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Openness is our greatest human resource.

The Story of Stuff with Annie Leonard

The Story of Stuff with Annie Leonard

So a few weeks ago, Katrin Sandberg from ZenTV in Sweden wrote me an email asking for an interview. She was in LA and I was in Hawaii but I told her I'd love to talk to her, and could she find a way to come over?

She did.

Today I got in my truck (we use ethanol here!) and drove down from the volcano into the lush jungle of Haiku, down a little dirt road into a beautiful dharma temple filled with Buddhas and views of the ocean from every spot. All bamboo, all sustainable, one hundred per cent off the grid.

Kartin and I talked for a couple of hours and then Kutira, who created the amazing eco-retreat, came in and we spent some time talking about, what else, Obama and Hillary and changing the world. We all agreed that we wanted an Obama-Clinton ticket, or a Clinton-Obama ticket. Then Kutira said she had to show me an amazing short video.

And so we sat in the bamboo temple with wind blowing and the ocean crashing, watching this little video on her Mac (solar powered, of course).

I know everyone is talking about elections, Kenya, and Britney Spears, but here's another way to look at the whole situation. Smart, educational, and empowering, The Story of Stuff is good for the whole human family.

Thanks Katrin, for moving with it. Thanks Kutira, for being open. Big day.
January 10th, 2008

Comments:

Comment #1 by LiteraryAquarian on February 7, 2008 - 11:14pm

You know, I hate it when I post a blog and no one comments, so with that being said. This reminds me of the consumerism in our country. I hate "stuff", just the idea of too many "things" and not enough simplicity. This also brings to mind the excessive over-packaging of goods in this country. Foam packaging and latex that can't easily be recycled. I think about the number of cigarette butts in this world and I instantly become disturbed. Now, as for the description of your neighborhood, I must say, you probably are in heaven every morning you wake-up?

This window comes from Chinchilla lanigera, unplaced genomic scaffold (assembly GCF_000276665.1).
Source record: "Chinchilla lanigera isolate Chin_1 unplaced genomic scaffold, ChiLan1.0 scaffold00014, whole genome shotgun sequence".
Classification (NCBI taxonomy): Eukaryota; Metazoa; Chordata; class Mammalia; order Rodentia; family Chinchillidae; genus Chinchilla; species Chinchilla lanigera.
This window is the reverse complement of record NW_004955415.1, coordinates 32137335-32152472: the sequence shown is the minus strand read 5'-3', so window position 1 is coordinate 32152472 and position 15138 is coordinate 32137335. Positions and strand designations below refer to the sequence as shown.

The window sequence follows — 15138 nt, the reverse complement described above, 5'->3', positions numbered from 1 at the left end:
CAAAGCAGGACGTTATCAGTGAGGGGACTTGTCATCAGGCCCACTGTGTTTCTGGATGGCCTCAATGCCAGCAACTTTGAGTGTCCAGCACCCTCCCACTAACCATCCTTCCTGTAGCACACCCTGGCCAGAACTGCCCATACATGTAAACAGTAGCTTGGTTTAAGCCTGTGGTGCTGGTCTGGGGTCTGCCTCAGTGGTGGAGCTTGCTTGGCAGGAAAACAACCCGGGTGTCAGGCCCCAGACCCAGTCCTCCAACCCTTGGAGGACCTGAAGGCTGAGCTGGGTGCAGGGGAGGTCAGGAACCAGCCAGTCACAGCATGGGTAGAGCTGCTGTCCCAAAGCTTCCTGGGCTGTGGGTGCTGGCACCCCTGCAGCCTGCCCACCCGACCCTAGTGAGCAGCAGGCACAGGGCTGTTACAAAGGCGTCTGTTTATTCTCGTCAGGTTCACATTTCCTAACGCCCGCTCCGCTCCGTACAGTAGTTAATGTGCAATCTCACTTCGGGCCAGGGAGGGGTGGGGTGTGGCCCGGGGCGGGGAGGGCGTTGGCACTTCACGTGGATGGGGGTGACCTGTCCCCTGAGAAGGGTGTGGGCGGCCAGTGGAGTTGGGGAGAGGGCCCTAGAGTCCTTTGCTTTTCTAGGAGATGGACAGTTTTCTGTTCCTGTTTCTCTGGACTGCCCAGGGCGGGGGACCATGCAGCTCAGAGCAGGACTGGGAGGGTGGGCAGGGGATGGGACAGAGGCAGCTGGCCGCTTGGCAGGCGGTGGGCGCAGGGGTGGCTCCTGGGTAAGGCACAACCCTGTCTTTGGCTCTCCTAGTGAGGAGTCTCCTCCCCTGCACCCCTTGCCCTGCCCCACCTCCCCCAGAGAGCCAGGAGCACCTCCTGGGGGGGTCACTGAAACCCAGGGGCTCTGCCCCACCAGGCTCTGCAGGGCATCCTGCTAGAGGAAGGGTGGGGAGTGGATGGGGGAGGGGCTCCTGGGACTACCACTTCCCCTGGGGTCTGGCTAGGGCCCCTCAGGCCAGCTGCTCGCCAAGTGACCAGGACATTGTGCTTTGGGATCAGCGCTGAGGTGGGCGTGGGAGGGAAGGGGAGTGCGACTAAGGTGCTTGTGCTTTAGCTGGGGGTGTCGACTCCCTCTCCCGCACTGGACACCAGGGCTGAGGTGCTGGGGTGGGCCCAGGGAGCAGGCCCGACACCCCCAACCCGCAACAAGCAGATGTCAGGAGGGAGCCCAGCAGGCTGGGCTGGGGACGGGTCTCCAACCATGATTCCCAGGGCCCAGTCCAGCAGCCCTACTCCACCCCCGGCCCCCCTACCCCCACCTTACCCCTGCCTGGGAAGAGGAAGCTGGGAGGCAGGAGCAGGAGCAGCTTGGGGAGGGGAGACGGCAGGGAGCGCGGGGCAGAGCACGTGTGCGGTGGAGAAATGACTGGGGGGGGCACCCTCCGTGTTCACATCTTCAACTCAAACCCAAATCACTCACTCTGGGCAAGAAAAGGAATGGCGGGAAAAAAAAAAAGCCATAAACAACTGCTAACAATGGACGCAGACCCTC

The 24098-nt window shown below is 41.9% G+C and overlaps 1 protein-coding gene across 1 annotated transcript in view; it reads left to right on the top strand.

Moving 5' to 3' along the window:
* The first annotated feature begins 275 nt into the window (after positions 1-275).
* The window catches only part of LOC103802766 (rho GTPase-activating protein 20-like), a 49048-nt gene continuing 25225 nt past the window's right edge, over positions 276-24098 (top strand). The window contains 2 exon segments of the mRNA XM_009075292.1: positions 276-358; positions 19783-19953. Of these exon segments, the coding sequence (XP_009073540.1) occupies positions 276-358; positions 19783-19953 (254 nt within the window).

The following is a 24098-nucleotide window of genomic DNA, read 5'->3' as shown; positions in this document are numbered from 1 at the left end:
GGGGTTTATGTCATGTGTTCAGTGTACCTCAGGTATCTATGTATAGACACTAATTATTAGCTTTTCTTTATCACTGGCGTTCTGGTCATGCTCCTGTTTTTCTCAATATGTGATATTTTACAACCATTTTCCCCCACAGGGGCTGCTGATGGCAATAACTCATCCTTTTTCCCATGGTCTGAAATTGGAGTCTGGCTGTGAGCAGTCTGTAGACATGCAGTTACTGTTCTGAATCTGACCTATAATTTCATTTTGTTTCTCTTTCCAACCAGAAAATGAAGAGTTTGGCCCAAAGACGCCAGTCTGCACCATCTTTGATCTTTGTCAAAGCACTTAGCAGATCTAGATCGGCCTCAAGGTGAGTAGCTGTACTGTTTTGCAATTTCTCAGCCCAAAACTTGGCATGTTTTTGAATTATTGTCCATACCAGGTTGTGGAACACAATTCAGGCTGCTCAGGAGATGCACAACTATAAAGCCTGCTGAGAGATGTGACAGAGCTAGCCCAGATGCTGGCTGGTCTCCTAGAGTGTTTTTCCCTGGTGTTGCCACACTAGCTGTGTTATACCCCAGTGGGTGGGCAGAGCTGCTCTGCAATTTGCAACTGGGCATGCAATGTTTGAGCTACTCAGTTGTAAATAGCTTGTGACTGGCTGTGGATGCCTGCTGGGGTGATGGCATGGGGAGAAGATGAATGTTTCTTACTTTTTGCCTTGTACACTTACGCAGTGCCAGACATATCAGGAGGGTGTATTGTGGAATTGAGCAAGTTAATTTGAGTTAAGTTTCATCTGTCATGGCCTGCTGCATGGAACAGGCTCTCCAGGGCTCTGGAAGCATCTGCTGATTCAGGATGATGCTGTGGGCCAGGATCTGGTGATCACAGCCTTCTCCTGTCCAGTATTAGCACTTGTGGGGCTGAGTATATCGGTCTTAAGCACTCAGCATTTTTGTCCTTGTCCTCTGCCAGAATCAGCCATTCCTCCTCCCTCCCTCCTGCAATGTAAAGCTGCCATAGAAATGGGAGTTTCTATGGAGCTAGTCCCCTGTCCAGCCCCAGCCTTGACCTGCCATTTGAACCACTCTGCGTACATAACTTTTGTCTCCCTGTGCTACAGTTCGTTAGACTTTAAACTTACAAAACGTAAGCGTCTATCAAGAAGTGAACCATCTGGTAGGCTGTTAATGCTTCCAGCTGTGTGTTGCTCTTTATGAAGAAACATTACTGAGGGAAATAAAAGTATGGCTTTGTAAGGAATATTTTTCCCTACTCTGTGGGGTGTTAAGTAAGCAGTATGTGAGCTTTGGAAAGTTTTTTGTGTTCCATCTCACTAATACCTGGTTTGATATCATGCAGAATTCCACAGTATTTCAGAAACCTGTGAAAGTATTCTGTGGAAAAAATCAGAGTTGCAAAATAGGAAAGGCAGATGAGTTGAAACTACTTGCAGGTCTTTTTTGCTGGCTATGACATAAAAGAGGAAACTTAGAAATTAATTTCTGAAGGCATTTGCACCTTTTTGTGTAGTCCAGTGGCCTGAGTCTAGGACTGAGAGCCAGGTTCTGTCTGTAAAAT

Comment #2 by Rebecca Walker on February 8, 2008 - 7:42am

hawaii is beautiful, but paradise is complicated. cultural issues, development catastrophes, the destruction of a whole population. expensive gas, costco, walmart, terrible schools. in many ways it is colonization 101.but there are also waterfalls and beautiful beaches (which is why it is colonization 101) and lots and lots of pineapples. and hawaii will be the first state to use all renewable energy.dynamic.

Comment #3 by LiteraryAquarian on February 9, 2008 - 9:30pm

I remember reading for the first time that you moved to Hawaii. My first thought was to email you and tell you about the shock you may be in once you discover the history of what is now a part of the United States. I talked to a lot of API folks in college and heard both sides of it. My college mentor visited and told me about the large numbers of native land folks that are living in extreme poverty. Beaches that only tourists-and no native islanders-are allowed on. High prices, and gentrification abound. Hmm...I smell another book brewing Ms.Rebecca!!! ; )I know about Wal Mart, but what about Costco???

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